Spiral

The circle or the spiral depicts a dialectic movement that the interpreter has to take. Each turn of this movement should result in a better understanding of both the part and the whole. Gadamer was strongly against the idea of viewing this as an objective act where the text author is outside and the meaning of the text can be obtained objectively without engaging in introspection. Gadamer wanted the interpreter to bring his prejudices, pre-understanding, fore-meanings etc. to the act of understanding. Above all, Gadamer wanted the interpreter to have openness to meaning.

Gadamer believed that the prejudices or fore-judgments are the source of all our learning. This does not mean that the act of learning will leave the prejudices untouched. The act of learning will in turn modify/update our prejudices for our next hermeneutic act. Gadamer did not belive prejudices to be bad or assign the negative connotation that we normally project.

One analogy that Gadamer used in his hermeneutics was a “horizon.” Much like in the horizon of a landscape that we see, Gadamer used the horizon to depict the limits of our understanding. Gadamer expressed the horizon as the totality of all that can be realized or thought about by a person at a given time in history and in a particular culture. Gadamer said:

The horizon is the range of vision that includes everything that can be seen from a particular vantage point… A person who has no horizon is a man who does not see far enough and hence overvalues what is nearest to him. On the other hand, “to have a horizon” means not being limited to what is nearby, but to being able to see beyond it

The concept of horizon suggests itself because it expresses the superior breadth of vision that the person who is trying to understand must have. To acquire a horizon means that one learns to look beyond what is close at hand – not in order to look away from it but to see it better.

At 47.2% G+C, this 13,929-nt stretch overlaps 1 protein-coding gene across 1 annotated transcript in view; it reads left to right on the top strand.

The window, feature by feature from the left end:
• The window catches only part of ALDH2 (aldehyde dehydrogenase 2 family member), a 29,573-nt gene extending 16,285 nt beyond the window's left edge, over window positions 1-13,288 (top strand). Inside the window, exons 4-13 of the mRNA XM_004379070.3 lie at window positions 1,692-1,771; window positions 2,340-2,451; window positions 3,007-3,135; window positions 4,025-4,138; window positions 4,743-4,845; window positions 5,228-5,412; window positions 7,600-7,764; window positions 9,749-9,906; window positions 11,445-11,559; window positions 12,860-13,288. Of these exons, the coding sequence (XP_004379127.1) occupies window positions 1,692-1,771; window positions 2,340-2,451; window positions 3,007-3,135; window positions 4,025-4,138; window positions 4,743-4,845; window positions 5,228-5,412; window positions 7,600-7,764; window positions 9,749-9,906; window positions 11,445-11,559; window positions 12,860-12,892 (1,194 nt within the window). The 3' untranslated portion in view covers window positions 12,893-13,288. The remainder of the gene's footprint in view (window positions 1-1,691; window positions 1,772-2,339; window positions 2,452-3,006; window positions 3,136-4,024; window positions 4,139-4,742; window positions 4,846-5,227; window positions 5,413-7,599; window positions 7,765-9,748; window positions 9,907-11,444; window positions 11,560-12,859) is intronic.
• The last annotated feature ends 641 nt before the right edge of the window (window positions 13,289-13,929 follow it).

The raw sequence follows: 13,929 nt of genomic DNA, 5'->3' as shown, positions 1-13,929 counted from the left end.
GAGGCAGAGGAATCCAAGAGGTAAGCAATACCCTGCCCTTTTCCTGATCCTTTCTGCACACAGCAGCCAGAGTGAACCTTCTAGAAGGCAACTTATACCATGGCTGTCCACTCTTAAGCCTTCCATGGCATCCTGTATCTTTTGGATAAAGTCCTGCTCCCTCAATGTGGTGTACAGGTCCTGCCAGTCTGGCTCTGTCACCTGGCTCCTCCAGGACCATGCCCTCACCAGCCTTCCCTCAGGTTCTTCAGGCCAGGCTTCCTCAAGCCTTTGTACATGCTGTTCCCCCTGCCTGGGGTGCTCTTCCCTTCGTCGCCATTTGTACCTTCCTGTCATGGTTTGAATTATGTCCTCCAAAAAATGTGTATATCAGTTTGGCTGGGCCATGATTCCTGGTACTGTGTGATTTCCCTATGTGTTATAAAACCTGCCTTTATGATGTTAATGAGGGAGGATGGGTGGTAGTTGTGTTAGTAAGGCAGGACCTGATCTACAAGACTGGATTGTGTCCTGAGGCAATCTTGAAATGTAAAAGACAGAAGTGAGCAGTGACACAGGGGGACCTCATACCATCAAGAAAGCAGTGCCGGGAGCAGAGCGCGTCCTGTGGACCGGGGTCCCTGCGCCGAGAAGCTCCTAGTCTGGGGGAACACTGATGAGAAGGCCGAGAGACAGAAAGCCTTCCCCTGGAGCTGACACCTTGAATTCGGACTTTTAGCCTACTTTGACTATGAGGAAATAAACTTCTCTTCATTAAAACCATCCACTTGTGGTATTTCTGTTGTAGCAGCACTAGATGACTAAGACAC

Similar to the landscape, the epistemic horizon changes depending on where we stand and what our perspective is. Where we are situated is based on our tradition, history, belief system etc. and is also bounded by the cultural and societal underpinnings. One may have an urge to see the horizon as a constraint holding us back, but Gadamer, similar to his view or prejudices, expresses horizons as fertile constraints enabling us to further our understanding rather than limiting our understanding. We are bringing something to the new understanding, something that is internal to us rather than relying solely on the experts or the people around us. This is the idea of Hermeneutics for Gadamer. An important idea that Gadamer talks about is the fusion of horizons. This is such a beautiful expression. We should resist the urge to explain this away as simply combining two different horizons or perspectives or the larger idea swallowing up the smaller idea or the weak idea giving way to the stronger idea. Gadamer views the fusion as a transformation which is prompted by the differences in the horizons. Gadamer wants input from both horizons to generate the fusion. This can happen only if we are open and willing to understand while at the same time not ignoring that we have our own perspectives that might need to be changed to gain a better understanding of the phenomenon in question.